Another dark, yet poetic love story of a ghost. The Botan Dōrō, or, the peony lantern was a story that became popular in Japan during the 17th century in the Edo era. It was really a Chinese tale, but the Japanese adapted it as their own with the writer Asai Ryoi.

The story is set during Obon, a three day festival of the dead in the late summer, and the living pays tribute to their ancestors. Kaidan (ghost stories) was immensely popular during this era, especially during Obon.

The Story

A long time ago in the Nezu district of Tokyo, the first night of Obon was upon them. This is when the spirits are welcomed back into our world and guided home, a man named Ogiwara was out walking. In some versions he is a student, in others, he is a widowed samurai. He noticed a beautiful woman carrying a peony lantern by his house.

Her name was Otsuyu. Over the festival the two fell more and more in love in the light by the lantern. And every night she came back to him.

A neighbor however was growing worried for the young man. One night he visited the boy, peeping through the window. There he saw the man in the arms, not of a young and beautiful woman, but a skeleton.

Almost fainting of shook, he got on his way, running to get a Buddhist priest to help the man. When the priest and the neighbor came the following day, they told the man about this and decided to throw a protective spell over the house. Not really believing until he saw it with his own eyes, he waited to the following night.

Advertisements

When Otsuyu together with her servant came to the door crying, banging on the door, he understood that it was all true. She was indeed dead. She reminded him again and again for their love for each other.

The mans health grew worse and worse, he only felt sorrow and a longing for the thing they had. One night he couldn’t resist his longing anymore. He lifted the protection charm and let them in.

When the neighbor once again came to check on him, there was not only one dead person in the room, but two. His soul taken away at the end of the Obon festival, back to the spirit world.

Another Haunted Play?

The story was based on the Chinese book Jiandeng Xinhua (New Tales Under the Lamplight), a collection of ghost stories from the Ming Dynasty (1378), telling of Karma and Buddhist traditions.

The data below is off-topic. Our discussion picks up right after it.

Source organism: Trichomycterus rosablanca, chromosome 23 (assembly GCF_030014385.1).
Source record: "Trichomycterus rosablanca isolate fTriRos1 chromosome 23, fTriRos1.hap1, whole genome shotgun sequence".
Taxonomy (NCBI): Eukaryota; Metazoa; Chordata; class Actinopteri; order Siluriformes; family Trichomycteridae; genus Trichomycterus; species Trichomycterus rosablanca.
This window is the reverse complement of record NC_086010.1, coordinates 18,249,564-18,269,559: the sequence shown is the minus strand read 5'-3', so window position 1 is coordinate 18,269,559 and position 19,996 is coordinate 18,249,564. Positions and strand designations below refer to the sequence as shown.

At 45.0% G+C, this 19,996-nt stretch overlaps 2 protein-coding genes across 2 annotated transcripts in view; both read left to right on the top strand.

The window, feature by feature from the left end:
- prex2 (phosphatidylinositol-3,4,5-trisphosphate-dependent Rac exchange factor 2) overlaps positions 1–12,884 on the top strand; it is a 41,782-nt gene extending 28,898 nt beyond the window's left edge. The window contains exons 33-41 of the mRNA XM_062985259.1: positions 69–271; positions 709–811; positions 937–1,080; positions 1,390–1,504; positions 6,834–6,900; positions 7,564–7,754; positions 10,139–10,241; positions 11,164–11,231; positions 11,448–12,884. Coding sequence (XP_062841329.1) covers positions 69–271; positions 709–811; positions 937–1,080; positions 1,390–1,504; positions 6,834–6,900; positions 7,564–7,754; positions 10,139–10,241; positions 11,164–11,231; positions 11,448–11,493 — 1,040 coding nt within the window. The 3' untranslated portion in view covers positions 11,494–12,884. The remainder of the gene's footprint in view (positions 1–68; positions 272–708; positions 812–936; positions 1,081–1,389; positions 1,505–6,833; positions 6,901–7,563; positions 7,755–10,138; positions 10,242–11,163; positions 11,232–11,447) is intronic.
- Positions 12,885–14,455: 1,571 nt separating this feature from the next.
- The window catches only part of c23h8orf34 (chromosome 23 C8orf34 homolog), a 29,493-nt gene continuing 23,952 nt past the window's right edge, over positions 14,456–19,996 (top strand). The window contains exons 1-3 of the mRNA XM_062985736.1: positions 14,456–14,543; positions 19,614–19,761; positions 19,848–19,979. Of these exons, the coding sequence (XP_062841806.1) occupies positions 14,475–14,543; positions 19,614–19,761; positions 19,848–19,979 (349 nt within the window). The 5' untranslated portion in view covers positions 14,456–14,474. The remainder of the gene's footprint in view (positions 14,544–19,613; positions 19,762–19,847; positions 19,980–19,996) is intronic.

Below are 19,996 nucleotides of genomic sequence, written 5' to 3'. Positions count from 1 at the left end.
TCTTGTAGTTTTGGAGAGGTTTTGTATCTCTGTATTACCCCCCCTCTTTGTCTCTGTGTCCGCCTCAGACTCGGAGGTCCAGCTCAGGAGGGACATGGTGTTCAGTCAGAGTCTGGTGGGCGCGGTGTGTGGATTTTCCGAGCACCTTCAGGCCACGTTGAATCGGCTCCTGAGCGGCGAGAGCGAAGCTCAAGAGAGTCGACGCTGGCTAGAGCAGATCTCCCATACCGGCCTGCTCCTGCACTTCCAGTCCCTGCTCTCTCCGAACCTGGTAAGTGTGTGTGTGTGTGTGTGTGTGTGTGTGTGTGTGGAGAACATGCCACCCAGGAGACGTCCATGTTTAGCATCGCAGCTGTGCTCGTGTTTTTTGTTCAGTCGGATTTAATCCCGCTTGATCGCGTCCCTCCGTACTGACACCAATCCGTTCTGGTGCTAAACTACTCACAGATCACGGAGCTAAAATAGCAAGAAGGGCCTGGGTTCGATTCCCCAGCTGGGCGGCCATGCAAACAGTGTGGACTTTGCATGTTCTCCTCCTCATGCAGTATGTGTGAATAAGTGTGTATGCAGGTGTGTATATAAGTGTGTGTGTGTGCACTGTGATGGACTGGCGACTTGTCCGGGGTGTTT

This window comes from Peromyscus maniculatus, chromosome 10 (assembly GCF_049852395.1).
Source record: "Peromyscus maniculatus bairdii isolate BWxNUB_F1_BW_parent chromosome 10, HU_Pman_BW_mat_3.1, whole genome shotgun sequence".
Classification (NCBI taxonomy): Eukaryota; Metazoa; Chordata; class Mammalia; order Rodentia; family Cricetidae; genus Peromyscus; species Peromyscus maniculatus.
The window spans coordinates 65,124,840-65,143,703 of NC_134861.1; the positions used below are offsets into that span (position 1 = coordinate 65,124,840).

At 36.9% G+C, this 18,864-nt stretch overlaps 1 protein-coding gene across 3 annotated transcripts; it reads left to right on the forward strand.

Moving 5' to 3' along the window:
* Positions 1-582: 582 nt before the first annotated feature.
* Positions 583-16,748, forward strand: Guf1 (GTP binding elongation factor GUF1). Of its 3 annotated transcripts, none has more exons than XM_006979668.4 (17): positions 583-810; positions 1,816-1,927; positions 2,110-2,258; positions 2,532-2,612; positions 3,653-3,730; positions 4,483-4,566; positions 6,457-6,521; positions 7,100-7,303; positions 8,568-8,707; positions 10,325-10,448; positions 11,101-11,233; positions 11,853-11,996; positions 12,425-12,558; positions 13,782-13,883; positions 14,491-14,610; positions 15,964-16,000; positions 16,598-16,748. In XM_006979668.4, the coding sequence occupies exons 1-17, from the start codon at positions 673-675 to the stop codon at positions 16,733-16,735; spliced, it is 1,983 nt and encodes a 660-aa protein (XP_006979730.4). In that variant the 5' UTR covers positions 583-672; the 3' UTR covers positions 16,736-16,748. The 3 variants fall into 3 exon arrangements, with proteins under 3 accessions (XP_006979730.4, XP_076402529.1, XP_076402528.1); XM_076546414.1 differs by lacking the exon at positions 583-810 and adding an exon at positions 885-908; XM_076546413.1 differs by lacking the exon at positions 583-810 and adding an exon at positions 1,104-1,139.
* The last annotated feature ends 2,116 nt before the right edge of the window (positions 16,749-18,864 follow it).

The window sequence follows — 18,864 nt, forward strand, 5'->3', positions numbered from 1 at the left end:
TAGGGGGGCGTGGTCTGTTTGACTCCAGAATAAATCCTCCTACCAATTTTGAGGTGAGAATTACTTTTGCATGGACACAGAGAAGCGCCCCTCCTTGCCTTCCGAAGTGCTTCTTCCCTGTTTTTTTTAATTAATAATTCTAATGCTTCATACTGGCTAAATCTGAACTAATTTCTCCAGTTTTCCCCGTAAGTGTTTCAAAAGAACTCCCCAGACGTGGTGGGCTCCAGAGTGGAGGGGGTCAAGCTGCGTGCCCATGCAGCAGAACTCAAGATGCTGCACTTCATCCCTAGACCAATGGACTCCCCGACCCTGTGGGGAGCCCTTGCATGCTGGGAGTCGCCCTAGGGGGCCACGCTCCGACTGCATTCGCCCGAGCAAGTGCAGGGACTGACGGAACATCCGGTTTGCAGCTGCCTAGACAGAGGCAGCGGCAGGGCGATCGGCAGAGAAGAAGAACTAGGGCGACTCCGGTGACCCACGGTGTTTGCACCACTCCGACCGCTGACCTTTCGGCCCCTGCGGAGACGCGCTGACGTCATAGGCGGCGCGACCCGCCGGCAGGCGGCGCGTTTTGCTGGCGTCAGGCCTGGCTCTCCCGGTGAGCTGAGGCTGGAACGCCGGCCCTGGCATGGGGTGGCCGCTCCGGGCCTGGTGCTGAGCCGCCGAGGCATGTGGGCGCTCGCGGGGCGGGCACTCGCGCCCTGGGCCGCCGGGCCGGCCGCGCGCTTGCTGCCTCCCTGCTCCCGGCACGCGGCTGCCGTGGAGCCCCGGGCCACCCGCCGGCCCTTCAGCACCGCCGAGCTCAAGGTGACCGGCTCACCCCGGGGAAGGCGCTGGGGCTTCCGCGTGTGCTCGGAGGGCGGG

But just as in the Kaidan theater play of Yotsuya Kaidan, there is said to be a curse on the ones playing the parts. This is from an events in 1919 when the play was set up in the Imperial Theater. The actresses playing Otsuyu and her maid both became sick and died withing a week of each other.

Advertisements

More like this

Newest Posts

  • The Figure in the Carpet by Henry James
    “The Figure in the Carpet” is a short story (sometimes considered a novella) by American writer Henry James first published in 1896. It is told in the first person; the narrator, whose name is never revealed, meets his favorite author and becomes obsessed with discovering the secret meaning or intention of all the author’s works.
  • Horror Books to Look Forward to in the Winter
    Here are some of the books for the winter we are looking forward to.
  • The Vampyre by John William Polidori
    “The Vampyre” is a short work of prose fiction written in 1819 by John William Polidori as part of a contest among Polidori, Mary Shelley, Lord Byron, and Percy Shelley. The same contest produced the novel Frankenstein.
  • Lady of the Lake in Rochester
    The legend of the Lady in the Lake has been around the Durand Eastman Park in the state of New York for centuries, haunting the lakes and park, in search for her daughter – and possible revenge.
  • Horror Podcasts to Recommend
    Some of our favorite horror podcast out there.
  • The Haunting of The Blue Lady at Verdala Palace
    The mysterious legend about the Blue Lady in Verdala Palace from Malta is shrouded in questions. What happened? Who is she? Will she ever find peace?
  • GREEN TEA by Sheridan Le Fanu
    A haunting narrative of a man plagued by a demonic monkey. A novella first published in In a Glass Darkly, an 1872 collection of ghost stories.
  • Botan Dōrō – Tales of the Peony Lantern
    The Botan Dōrō or Tales of the Peony Lantern is a ghost story told since the Ming dynasty in China to today. Most popular through the Kaidan theater plays, it is now one of Japan’s most well known ghost stories.
  • Horror Movies Based on Books Part 2
    Part two of the list of horror movies that are based on books.
  • Sleepy Hollow by Washington Irving
    Read the legendary Halloween story: “The Legend of Sleepy Hollow” is a gothic story by American author Washington Irving. “The Legend of Sleepy Hollow” is among the earliest examples of American fiction with enduring popularity, especially during Halloween because of a character known as the Headless Horseman believed to be a Hessian soldier who was decapitated by a cannonball in battle.
  • Loftus Hall – Ireland’s most haunted
    A little aside from the shore, from the village and from people, a Hall stands. Weathered, sure, but still in all its glory a moldy, ancient place inhabits. Ireland’s most haunted place stands alone in the austere and rather bleak landscape.
  • Strange Event in the Life of Schalken the Painter by Sheridan Le Fanu
    First published as “Schalken the Painter” in Dublin University Magazine, May 1839. Republished in The Purcell Papers, 1880.

Leave a Reply